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Law and Justice Legislation Amendment Bill (No. 2) 1991



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House: Senate Portfolio: Attorney- General Purpose This is an omnibus Bill that will make a number of largely non- contentious amendments. The major amendments relate to the power of the Family Court to make custody, guardianship, access and maintenance orders for children subject to state or territory welfare laws and the exemption of the Commonwealth from the operation of certain state and territory laws.

Background As there is no central to this Bill, the background to each amendment will be explained below.

Main Provisions Clause 4 will amend four Acts as set out in the Schedule to this Bill.

Amendments to the Family Law Act 1975 (the Act) At present section 60H of the Act preserves the effect of state and territory child welfare laws in circumstances where orders might be made in relation to a child under the Act. Subsection 60H(1) of the Act prohibits a court exercising jurisdiction under the Act from making an order in relation to a child who is: *in the custody of; or *under the guardianship of; or *under the care and control of; or *under the supervision of, a person under a state or territory child welfare law.

This Bill proposes to substitute a new subsection 60H(1) that will allow courts exercising jurisdiction under the Act to make orders in relation to a child who is under the guardianship, or in the custody or care and control, of a person under a state or territory child welfare law where: * the order comes into effect when such a child stops being under such guardianship, or in such custody or care and control; or * the relevant state or territory child welfare officer consents to the institution or continuation of the proceedings.

A new section 66FA will be inserted into the Act. It provides that proceedings in relation to the maintenance of a child under the guardianship, or in the custody or care and control, of a person under a state or territory child welfare law may only be brought by: *the child; *a parent of the child who has daily care and control; *a relative of the child who has daily care and control; or *a state or territory child welfare officer.

Section 117C of the Act provides a mechanism whereby, in certain proceedings, offers of settlement can be filed and later taken into account by the court in deciding on costs. A new subsection 117C(4) will be inserted into the Act by this Bill that ensures that a judge is not disqualified from sitting in a proceeding only because a settlement offer has been disclosed to the court.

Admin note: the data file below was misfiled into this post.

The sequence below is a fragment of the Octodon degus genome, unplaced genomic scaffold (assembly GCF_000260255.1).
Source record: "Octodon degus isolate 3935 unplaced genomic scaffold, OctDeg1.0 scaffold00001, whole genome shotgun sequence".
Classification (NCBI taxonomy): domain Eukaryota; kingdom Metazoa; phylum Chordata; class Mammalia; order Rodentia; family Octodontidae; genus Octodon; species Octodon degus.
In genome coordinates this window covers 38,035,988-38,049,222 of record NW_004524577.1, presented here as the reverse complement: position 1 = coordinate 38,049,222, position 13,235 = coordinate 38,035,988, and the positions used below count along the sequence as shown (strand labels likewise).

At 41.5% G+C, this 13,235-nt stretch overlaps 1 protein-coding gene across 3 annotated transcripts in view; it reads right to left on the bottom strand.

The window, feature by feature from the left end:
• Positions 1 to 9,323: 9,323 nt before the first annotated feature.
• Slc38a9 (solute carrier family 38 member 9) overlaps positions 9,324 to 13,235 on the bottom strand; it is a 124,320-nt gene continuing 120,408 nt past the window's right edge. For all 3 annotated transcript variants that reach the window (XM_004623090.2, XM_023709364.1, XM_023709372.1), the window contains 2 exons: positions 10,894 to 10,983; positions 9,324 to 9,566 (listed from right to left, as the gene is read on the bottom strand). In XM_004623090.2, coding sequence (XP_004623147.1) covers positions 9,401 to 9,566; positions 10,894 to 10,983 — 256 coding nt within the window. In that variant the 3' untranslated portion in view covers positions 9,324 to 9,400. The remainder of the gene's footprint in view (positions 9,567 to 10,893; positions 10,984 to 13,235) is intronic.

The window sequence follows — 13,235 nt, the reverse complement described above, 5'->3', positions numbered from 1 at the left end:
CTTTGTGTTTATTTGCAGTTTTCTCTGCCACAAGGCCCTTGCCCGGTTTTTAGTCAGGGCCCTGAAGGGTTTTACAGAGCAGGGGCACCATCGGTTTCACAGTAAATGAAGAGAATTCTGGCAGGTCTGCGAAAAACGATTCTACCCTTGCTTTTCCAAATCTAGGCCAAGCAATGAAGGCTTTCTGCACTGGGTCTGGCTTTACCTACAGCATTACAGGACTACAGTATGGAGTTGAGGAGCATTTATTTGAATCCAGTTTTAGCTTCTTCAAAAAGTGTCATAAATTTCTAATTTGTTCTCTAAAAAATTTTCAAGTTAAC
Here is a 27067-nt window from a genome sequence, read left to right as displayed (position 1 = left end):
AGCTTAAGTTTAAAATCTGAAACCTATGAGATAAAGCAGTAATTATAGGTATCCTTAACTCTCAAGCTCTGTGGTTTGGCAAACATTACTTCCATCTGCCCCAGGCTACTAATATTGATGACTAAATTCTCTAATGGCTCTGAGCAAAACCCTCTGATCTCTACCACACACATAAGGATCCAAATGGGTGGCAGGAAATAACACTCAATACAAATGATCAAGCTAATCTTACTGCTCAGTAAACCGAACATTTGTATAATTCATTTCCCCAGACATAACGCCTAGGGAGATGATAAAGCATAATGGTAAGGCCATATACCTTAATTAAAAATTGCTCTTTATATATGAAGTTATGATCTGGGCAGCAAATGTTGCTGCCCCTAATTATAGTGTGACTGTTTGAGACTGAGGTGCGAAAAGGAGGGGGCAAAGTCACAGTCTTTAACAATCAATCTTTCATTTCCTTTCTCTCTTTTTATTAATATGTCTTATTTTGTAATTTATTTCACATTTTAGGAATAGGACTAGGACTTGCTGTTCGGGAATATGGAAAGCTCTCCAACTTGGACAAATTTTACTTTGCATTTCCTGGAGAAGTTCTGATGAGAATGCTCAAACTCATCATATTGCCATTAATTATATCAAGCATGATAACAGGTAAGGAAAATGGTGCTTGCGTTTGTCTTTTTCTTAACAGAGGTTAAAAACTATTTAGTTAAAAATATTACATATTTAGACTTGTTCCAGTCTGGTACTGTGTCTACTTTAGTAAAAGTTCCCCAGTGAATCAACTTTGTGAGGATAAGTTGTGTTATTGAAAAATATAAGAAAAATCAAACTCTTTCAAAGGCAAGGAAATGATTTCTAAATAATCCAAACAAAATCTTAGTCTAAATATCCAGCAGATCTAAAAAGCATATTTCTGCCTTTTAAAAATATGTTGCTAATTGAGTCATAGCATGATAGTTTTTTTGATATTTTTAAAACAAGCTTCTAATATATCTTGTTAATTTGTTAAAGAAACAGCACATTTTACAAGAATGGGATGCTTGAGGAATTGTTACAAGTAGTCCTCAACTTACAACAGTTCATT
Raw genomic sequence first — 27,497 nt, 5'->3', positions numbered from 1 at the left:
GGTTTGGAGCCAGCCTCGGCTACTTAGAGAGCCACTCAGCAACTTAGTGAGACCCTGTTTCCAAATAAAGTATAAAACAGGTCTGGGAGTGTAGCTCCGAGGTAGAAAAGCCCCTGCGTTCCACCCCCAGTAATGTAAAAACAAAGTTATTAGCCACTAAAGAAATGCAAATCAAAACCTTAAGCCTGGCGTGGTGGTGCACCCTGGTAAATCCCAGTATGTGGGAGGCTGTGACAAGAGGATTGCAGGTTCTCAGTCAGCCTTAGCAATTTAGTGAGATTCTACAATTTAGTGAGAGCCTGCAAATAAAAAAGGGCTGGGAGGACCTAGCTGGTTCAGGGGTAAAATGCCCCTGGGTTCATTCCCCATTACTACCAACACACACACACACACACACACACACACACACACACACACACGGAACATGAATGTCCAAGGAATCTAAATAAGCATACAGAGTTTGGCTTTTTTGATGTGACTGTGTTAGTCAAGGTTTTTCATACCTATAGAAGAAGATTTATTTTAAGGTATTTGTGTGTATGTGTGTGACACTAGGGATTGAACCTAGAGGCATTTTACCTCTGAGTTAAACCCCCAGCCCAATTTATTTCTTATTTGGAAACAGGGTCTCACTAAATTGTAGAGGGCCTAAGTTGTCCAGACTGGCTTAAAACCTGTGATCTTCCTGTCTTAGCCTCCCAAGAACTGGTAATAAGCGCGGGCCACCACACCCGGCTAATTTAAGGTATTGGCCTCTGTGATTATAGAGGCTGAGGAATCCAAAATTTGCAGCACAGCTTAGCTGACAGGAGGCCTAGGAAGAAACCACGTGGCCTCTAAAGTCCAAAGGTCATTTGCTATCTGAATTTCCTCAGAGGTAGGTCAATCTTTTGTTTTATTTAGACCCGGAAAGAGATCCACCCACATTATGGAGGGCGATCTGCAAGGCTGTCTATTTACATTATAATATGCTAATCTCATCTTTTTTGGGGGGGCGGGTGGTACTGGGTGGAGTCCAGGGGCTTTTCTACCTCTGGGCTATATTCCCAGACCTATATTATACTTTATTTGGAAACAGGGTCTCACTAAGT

Amendments to the Judiciary Act 1903 At common law the Crown is immune from all civil actions because the Queen cannot be forced as a defendant into her own courts. However, the Crown, both in right of the Commonwealth and in right of each state, has been made liable to civil actions in contract and in tort (i.e. negligence)

by legislation. For example, section 59 of the Act provides that a person making a claim against the Commonwealth, whether in contract or tort, may bring a suit against the Commonwealth.

Section 64 of the Act provides that

In any suit to which the Commonwealth or a State is a party, the rights of parties shall as nearly as possible be the same, and judgment may be given and costs awarded on either side, as in a suit between subject and subject.

For many years disagreement has existed as to whether this section was limited to procedural law (i.e. the formal steps to be taken in an action). In Maguire v. Simpson (1977) CLR 362, the High Court held that in every suit to which the Commonwealth was a party, section 64 required the rights of the parties to be ascertained, as nearly as possible, by the same rules of law, substantive and procedural, as would apply if the Commonwealth were a subject instead of being the Crown, and that section 64 was not be confined to suits in which a state was a party. In Commonwealth v. Evans Deakin- Industries Ltd (1986) 66 ALR 412, the High Court affirmed its earlier view.

Basically, these High Court decisions mean that in civil proceedings the Commonwealth and its instrumentalities may be subject to state and territory laws as if the Commonwealth were an ordinary person. In addition, the Commonwealth under section 64 of the Act may even be made liable by a state law which does not bind the state or which expressly declares the Commonwealth is not bound. 1

New subsections 64(2) and 64(3) will be inserted into the Act by this Bill. The effect of the proposed amendments to section 64 of the Act will be that the Commonwealth's position, when sued under a state or territory law will be the same as the state or territory that promulgated that law or regulation. As well, the Commonwealth will not be liable for a breach of statutory duty imposed under a state or territory law that is prescribed by the Commonwealth.

References 1. The Constitutional Commission, Final Report, 1988, Vol. 1, pp. 61 and 63.

Bills Digest Service 19 November 1991 Parliamentary Research Service

For further information, if required, contact the Law and Government Group on 06 2772430.

This Digest does not have any official legal status. Other sources should be consulted to determine the subsequent official status of the Bill.

Commonwealth of Australia 1991.

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Published by the Department of the Parliamentary Library, 1991.